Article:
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Challenging Boundaries in Linguistics

Systemic Functional Perspectives

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Edited By Stella Neumann, Rebekah Wegener, Jennifer Fest, Paula Niemietz and Nicole Hützen

Linguistics, like any discipline, is full of boundaries. However, in nature, as Ruqaiya Hasan points out, there are no clear cut boundaries. The participants of the 42nd International Systemic Functional Congress held at RWTH Aachen University addressed and challenged the notion of boundaries in linguistics in many creative ways. Twenty-one of the papers presented at the congress are collated in this volume. The six sections cover topics that challenge theoretical notions and stances, and explore historical, interpersonal and lexicogrammatical boundaries as well as those between languages and in language development. The volume presents a state of the art overview of systemic functional linguistic theorising with extensions into other theoretical frameworks.

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Operationalizing Appraisal multilingually (Marilena Di Bari)

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Marilena Di BariUniversity of Leedsmarilenadibari@gmail.com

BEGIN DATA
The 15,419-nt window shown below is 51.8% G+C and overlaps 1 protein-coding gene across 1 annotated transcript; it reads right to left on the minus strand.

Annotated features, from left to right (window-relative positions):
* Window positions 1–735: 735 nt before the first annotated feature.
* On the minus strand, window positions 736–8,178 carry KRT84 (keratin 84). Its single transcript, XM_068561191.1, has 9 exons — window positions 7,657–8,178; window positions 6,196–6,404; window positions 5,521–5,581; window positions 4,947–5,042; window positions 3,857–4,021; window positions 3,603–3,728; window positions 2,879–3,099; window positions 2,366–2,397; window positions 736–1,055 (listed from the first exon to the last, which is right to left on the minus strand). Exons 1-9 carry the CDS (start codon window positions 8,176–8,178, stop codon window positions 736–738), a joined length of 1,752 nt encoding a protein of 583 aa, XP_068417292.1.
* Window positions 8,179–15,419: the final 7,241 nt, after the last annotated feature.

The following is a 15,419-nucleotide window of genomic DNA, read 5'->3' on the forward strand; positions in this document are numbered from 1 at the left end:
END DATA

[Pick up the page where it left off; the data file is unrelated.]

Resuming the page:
Operationalizing Appraisal multilingually

Abstract: This paper presents the comparable SentiML corpus in English, Italian and Russian, annotated with systemic concepts. The paper focuses on the analysis of the translation strategies and the appraisal types (affect, judgement, appreciation) retrieved in the different text types the corpus consists of, namely political speeches, news and TED talks.

1 Introduction

The study of evaluative language is fascinating and important because of the multiple functions that evaluation has: (i) constructing and maintaining relations between the speaker/writer and the hearer/reader, (ii) reflecting the systems of values of the speaker and their community, and (iii) organizing the discourse (Hunston and Thompson 2000). In systemic functional linguistics, the Appraisal Framework (Martin and White 2005) is the resource specifically concerned with the language of evaluation, attitude and emotion.

Despite being already popular, in the last few years the study of evaluative language has attracted even more interest because of the advances in its automatic identification and classification, a field known as Sentiment Analysis (Liu 2012).

The link between manual and automatic analysis is thus quite strong, since Sentiment Analysis “adds greatly to our understanding of what is important for evaluative meaning” (Hunston and Thompson 2000) and, on the other hand, it needs to rely on a structured and functional study of the language rather than treating language simply as a ‘bag of words’ (Harris 1954). Among the ways in which such...

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